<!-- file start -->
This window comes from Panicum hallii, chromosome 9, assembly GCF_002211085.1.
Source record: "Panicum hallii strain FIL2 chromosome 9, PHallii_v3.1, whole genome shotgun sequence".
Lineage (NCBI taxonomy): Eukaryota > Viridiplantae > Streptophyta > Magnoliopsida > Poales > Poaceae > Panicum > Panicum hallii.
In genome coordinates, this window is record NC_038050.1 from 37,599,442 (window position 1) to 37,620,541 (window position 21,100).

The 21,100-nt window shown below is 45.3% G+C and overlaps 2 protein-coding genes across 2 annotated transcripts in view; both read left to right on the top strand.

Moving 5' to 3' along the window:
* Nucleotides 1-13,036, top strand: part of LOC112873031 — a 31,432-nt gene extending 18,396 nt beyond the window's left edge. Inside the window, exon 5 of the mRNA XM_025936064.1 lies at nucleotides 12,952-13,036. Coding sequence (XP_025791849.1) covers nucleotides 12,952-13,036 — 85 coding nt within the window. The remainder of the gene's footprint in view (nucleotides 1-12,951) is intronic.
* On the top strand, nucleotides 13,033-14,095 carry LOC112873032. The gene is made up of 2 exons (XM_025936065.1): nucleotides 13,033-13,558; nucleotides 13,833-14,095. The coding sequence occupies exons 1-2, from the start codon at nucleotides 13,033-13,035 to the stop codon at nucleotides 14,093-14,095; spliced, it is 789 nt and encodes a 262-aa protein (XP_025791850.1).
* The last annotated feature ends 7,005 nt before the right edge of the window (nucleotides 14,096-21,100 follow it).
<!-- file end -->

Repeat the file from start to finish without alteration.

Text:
This window comes from Panicum hallii, chromosome 9, assembly GCF_002211085.1.
Source record: "Panicum hallii strain FIL2 chromosome 9, PHallii_v3.1, whole genome shotgun sequence".
Lineage (NCBI taxonomy): Eukaryota > Viridiplantae > Streptophyta > Magnoliopsida > Poales > Poaceae > Panicum > Panicum hallii.
In genome coordinates, this window is record NC_038050.1 from 37,599,442 (window position 1) to 37,620,541 (window position 21,100).

The 21,100-nt window shown below is 45.3% G+C and overlaps 2 protein-coding genes across 2 annotated transcripts in view; both read left to right on the top strand.

Moving 5' to 3' along the window:
* Nucleotides 1-13,036, top strand: part of LOC112873031 — a 31,432-nt gene extending 18,396 nt beyond the window's left edge. Inside the window, exon 5 of the mRNA XM_025936064.1 lies at nucleotides 12,952-13,036. Coding sequence (XP_025791849.1) covers nucleotides 12,952-13,036 — 85 coding nt within the window. The remainder of the gene's footprint in view (nucleotides 1-12,951) is intronic.
* On the top strand, nucleotides 13,033-14,095 carry LOC112873032. The gene is made up of 2 exons (XM_025936065.1): nucleotides 13,033-13,558; nucleotides 13,833-14,095. The coding sequence occupies exons 1-2, from the start codon at nucleotides 13,033-13,035 to the stop codon at nucleotides 14,093-14,095; spliced, it is 789 nt and encodes a 262-aa protein (XP_025791850.1).
* The last annotated feature ends 7,005 nt before the right edge of the window (nucleotides 14,096-21,100 follow it).